"You have to separate out the whole issue of legalization from what I'm involved in right now," Fantino told Off. "I'm involved in the medical aspect that helps people greatly through the dispensing of medically prescribed marijuana cannabis."
Fantino has since been joined at Aleafia by his former Conservative colleague Gary Goodyear, who served in the Harper cabinet as minister of state for science and technology.
Joe Oliver has become the latest former Harper cabinet minister to enter the cannabis business.
In an op-ed published in the Sun newspapers on March 13, Oliver extolled the medical potential of cannabis and identified himself as "the Chairman of PlantExt, a private Israeli/Canadian company devoted to developing and commercializing cannabis extracts in the treatment of diseases."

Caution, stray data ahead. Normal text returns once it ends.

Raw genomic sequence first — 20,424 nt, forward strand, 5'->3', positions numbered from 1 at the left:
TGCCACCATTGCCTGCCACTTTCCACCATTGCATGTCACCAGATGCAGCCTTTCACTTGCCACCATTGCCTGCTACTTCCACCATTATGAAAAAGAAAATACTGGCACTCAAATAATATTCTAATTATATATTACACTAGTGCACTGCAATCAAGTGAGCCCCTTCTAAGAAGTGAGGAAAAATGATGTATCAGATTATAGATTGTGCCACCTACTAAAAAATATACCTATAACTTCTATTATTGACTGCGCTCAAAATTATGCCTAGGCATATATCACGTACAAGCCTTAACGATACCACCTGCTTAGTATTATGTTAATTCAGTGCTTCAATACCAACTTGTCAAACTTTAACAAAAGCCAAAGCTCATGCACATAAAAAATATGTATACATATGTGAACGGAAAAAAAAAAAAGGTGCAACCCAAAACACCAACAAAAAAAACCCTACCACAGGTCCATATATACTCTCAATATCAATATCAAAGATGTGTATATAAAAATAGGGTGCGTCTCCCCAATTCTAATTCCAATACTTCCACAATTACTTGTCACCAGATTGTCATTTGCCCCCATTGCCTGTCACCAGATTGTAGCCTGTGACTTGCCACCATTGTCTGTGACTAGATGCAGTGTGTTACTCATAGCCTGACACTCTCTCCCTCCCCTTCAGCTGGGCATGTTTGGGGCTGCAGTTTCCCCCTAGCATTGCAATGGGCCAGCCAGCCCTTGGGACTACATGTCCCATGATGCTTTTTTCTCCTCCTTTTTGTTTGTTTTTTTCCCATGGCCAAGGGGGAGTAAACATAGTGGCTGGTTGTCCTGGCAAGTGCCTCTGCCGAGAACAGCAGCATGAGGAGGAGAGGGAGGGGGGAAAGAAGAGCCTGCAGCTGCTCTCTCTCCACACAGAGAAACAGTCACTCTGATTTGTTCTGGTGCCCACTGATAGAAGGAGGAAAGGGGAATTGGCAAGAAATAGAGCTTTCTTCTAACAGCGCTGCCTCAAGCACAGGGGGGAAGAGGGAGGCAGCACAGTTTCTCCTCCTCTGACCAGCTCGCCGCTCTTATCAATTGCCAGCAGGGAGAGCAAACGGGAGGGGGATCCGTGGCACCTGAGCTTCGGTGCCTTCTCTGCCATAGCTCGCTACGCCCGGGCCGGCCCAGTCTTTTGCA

In an recent interview with The Leaf News, Oliver said PlantExt is developing cannabis-based extracts "based on intellectual property that has been developed in Israel, which we will commercialize and raise money for in Canada, and expect to sell the products in Israel, Canada and elsewhere where it's legally permitted."
Little public information is available about PlantExt. The company's LinkedIn profile describes it as "a young Israeli company focused on exploring the potential of discovering and developing active cannabis extracts with significant health benefits," and says it has a research agreement with Israel's Volcani Center, a government-sponsored agricultural research centre.
The company is privately held and has between two and 10 employees, according to the profile.